By reminding us of the transformative power of community, and the capacity of social entrepreneurialism to support and promote individual healing and positive social change, Jonny has been an outstanding role model.
We honour today a man of compassion, a man of vision, and a man of leadership.
Mr Vice Chancellor, I now invite you to confer on Mr Jonathan David Kinross the Degree of Doctor Honoris Causa.”
Upon receiving the award in the impressive McEwan Hall on Saturday 13th July Jonny gave the following speech to thousands of students and their families – students graduating in Literature and from the Business school at undergraduate, postgraduate, Masters and Doctorate level:
“Thank you Vice-Chancellor and thankyou to the University of Edinburgh for bestowing upon me this great honour.
I must especially thank you on behalf of my mother, here today, as I have a tiny confession to make.
Despite completing studies in no fewer than four of Scotland’s Universities. I have never attended my graduation event before. I did have the excuse in 1991 that my son Jack was born in the middle of the graduations. Not literally in the ceremony, don’t worry, and I am very pleased that he is also here today. I am proud of him being a graduate from this very University two years ago. So, finally, my mother gets to see me graduate. Thank you from both of us.
To everyone graduating today may I be the first to congratulate you on your tremendous achievement.
Your family and friends must all be very proud of you.
I would like to pass on special congratulations to people who may have overcome additional barriers like myself when I was an undergraduate. Who may have been the first in their family to go to university and, like me, at the time thought they were undeserving and university wasn’t for them. Who didn’t at first feel quite at home in the academic world yet persevered and took every opportunity they could to broaden their horizons.
This is your day. This is a fantastic achievement. But behind this day, is a journey, and let’s also celebrate that. Not just the parchment or the degree. But all the wonderful, beautiful, inspirational and challenging aspects of the last few years and months of your life. Please celebrate and recognise all the steps you took.All the little achievements, all the debates, discussions, collaborations and ideas. All the people you met and friendships you made. All the authors, tutors and fellow students that inspired you, the societies you connected with, the fun you had. All the tears you cried, dilemmas you resolved and obstacles you have overcome brought you to this point. In celebrating it all. Let’s remember the richness of the process, the lessons learnt and skills developed. Not just the journeys end.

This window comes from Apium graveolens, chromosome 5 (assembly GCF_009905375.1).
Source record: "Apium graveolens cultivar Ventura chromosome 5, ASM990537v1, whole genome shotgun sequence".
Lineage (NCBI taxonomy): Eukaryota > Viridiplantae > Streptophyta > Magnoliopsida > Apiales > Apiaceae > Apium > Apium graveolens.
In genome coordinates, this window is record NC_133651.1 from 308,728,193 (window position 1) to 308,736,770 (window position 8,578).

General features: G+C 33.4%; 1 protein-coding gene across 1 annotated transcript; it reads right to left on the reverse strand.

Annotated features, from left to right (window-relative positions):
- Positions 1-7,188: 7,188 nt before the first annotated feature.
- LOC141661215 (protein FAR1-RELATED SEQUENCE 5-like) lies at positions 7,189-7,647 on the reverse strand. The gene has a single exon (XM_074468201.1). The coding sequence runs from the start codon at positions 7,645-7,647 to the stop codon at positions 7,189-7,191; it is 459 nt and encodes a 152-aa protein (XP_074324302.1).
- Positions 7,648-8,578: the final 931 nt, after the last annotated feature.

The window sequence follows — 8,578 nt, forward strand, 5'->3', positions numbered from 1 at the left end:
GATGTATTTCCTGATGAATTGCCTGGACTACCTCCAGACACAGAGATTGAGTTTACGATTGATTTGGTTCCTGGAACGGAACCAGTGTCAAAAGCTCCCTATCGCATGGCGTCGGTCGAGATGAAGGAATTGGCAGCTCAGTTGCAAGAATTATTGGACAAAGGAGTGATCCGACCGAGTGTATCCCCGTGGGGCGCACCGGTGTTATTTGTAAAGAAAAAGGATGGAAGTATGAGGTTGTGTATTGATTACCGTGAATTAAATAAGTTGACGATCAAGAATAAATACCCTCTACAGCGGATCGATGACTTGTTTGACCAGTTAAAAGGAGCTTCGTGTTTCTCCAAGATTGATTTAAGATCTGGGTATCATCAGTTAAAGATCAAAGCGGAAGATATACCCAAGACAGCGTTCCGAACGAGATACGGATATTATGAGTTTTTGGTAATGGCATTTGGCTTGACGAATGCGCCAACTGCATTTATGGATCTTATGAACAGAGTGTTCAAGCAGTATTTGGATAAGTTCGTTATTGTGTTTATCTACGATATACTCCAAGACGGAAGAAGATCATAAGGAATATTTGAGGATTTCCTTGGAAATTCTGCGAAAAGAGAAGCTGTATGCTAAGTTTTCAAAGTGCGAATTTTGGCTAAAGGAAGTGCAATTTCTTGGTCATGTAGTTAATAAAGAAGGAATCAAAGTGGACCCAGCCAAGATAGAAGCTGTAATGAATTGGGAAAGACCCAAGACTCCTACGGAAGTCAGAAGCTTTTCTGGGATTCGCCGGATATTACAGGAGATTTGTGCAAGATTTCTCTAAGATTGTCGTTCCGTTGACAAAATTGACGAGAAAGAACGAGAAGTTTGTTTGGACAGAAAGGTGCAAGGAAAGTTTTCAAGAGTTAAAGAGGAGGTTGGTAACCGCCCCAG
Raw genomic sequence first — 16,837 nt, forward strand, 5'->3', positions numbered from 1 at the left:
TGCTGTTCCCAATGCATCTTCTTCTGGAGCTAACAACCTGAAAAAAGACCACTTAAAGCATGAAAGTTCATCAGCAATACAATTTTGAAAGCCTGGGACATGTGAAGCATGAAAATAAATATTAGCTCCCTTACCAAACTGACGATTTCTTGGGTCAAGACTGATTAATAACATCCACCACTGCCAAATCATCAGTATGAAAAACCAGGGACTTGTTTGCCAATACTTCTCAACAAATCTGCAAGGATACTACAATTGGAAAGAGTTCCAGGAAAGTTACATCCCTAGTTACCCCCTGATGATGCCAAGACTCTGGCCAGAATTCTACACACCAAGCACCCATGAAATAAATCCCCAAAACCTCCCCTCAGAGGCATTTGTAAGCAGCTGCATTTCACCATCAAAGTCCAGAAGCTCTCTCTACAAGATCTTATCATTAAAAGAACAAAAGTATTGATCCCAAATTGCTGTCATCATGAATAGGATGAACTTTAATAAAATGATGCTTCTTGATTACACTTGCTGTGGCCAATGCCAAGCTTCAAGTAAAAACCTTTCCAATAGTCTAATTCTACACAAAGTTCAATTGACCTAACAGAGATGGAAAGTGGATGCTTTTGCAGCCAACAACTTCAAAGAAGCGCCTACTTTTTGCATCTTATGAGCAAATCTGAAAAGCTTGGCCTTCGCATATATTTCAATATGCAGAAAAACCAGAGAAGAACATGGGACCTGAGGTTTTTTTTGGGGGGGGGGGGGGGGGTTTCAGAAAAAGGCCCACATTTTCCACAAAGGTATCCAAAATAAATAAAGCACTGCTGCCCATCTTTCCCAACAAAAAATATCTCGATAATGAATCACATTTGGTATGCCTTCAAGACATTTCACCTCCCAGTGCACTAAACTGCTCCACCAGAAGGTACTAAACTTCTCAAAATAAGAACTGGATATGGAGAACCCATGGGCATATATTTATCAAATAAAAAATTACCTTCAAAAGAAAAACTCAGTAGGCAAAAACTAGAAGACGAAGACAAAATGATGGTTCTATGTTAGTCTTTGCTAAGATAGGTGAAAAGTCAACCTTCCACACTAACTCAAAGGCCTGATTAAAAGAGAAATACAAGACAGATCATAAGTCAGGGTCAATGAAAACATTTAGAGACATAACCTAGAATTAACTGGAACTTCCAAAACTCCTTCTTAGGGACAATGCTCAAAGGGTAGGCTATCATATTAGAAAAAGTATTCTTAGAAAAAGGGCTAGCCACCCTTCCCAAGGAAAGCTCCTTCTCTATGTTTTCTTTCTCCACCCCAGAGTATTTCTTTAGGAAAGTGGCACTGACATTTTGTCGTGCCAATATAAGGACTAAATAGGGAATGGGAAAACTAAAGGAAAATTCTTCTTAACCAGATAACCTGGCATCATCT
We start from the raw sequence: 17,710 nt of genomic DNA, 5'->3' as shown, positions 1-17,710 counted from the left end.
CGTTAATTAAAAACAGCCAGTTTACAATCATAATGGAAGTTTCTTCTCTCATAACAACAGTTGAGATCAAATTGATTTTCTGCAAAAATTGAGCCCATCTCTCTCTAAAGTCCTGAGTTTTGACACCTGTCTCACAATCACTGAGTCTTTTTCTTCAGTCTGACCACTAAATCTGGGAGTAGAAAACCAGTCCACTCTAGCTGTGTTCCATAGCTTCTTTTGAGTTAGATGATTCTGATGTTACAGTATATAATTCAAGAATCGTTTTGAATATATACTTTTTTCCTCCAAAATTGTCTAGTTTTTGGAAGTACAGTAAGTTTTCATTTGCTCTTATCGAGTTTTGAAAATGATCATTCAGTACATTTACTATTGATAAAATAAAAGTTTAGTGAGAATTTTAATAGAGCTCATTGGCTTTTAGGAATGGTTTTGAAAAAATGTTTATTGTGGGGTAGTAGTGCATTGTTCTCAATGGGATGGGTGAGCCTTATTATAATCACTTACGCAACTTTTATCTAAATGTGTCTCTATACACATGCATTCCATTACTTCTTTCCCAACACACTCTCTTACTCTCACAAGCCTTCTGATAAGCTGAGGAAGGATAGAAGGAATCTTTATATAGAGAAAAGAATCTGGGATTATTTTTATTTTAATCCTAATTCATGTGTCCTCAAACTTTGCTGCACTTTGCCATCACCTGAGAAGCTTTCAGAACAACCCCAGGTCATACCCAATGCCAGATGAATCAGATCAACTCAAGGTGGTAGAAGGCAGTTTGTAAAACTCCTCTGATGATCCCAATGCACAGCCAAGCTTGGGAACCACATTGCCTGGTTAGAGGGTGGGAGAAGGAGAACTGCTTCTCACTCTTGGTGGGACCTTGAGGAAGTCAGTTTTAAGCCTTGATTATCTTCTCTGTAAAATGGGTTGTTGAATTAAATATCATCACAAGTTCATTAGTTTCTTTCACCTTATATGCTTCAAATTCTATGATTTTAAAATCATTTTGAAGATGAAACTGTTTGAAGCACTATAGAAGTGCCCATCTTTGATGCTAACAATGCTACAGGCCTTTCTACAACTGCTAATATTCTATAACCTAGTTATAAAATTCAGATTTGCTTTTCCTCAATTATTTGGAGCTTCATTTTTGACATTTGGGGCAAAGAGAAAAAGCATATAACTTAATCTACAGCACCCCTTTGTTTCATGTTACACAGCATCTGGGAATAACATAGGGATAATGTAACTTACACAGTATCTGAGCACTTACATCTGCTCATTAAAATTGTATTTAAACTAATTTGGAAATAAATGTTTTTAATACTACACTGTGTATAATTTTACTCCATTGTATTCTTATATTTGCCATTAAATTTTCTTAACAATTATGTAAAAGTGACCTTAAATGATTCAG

When I hold this award. I am truly grateful for the people I have met on my journey. I think of the many conversations I have had with incredible people who struggled in circumstances I hope you never have to face. Homelessness, abuse, fleeing violence or persecution, mental health, people with disabilities, people ignored and disconnected from society. I have met these people and they are the story behind my degree today. This degree is a testament to people who despite being at their lowest have reached out to me and others with humanity.
This degree is also a testament to my best friend, also known as my wife, my peers and colleagues, tutors, business coaches and those who inspired and supported my development – always believing in me.
Your degree will open doors for you. But in the words of Uncle Ben speaking to spider man, not a high brow cultural reference I appreciate, “with great power comes great responsibility”, well “with great degrees from great universities comes great responsibility”, And I urge you, whenever you can and wherever you can, please, when you find a door now open to you, take someone with you.
It doesn’t have to be giving them a job, it could simply be just talking to, or better still, listening to someone or reaching out to someone in distress and removing barriers.
I can assure you that the world will be a much better, richer, more diverse and safer place if you take someone with you through a door that you now find open to you.
Thank you for this honour.